Ask any politician.
And the vocabulary of the health care debate is taking form.
Maggie Mahar takes a look at the manipulative spinning of a card-carrying wordsmith, Dr. Frank Luntz.
Luntz, the author of the bestselling book “Words That Work: It's Not What You Say, It's What People Hear,” has been involved in creating much of the language Republican lawmakers used from 1994 through 2004, but was tossed out by the House leadership in 2005. One of his coups was popularizing the phrase “death tax” for “inheritance tax.”
Go read the Politico post first, then Maggie Mahar's remarks.
The title is a nearly perfect definition of how Conservatives use words to mislead. Luntz shows no respect for language. For example, he takes credit for renaming the “inheritance tax” the “death tax.” In truth, people who die are not taxed. The heirs to America’s biggest fortunes find their windfall trimmed if an estate exceeds $3.5 million ($7 million for a couple). This is a tax on the legacy—i.e., an “inheritance tax.” (Note: in 2009, only 6,200 estates will be affected.)
This morning's news reports of yesterday's White House minuet featured the president and six Goliaths discussing what passes for health care in America. I'm beginning to appreciate the man's inscrutable smile in the same way that we learned to love when Clint Eastwood said "Go ahead. Make. My. Day."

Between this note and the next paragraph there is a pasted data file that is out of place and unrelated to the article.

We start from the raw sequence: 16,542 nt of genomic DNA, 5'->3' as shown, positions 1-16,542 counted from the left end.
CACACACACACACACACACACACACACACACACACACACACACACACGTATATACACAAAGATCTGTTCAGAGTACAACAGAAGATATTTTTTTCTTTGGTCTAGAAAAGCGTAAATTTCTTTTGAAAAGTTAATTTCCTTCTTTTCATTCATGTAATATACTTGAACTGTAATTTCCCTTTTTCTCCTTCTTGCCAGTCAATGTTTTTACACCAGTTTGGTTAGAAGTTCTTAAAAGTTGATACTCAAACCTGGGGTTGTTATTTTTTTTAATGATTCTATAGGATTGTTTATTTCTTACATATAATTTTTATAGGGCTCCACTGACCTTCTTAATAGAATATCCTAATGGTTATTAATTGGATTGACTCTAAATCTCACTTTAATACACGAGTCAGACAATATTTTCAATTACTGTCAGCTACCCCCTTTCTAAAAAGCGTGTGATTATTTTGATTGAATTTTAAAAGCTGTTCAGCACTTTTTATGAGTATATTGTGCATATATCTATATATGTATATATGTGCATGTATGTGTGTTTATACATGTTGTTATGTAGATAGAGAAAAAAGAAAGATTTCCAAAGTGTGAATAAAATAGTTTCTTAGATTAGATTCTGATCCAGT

Last night's Evening News on PBS included a couple of polite ladies in conversation about the health care debate. To the uninitiated viewer they seemed to be having a civil discussion, but between the lines one could make out the shape of an elephant: Medicare, Part E, the "everyone" option. At this point no one has mentioned that possibility in an official capacity, except to say that "some people" have talked about it. But make no mistake about it, that, together with the even more dreaded "single-payer option," are the ticking bombs bringing big shots to the president's dance.
Let us hope that behind the scenes Rham Emanuel is doing the dirty work, sharpening the blades, oiling the gears and getting the stomper ready when the Congressional sausage grinder goes to work.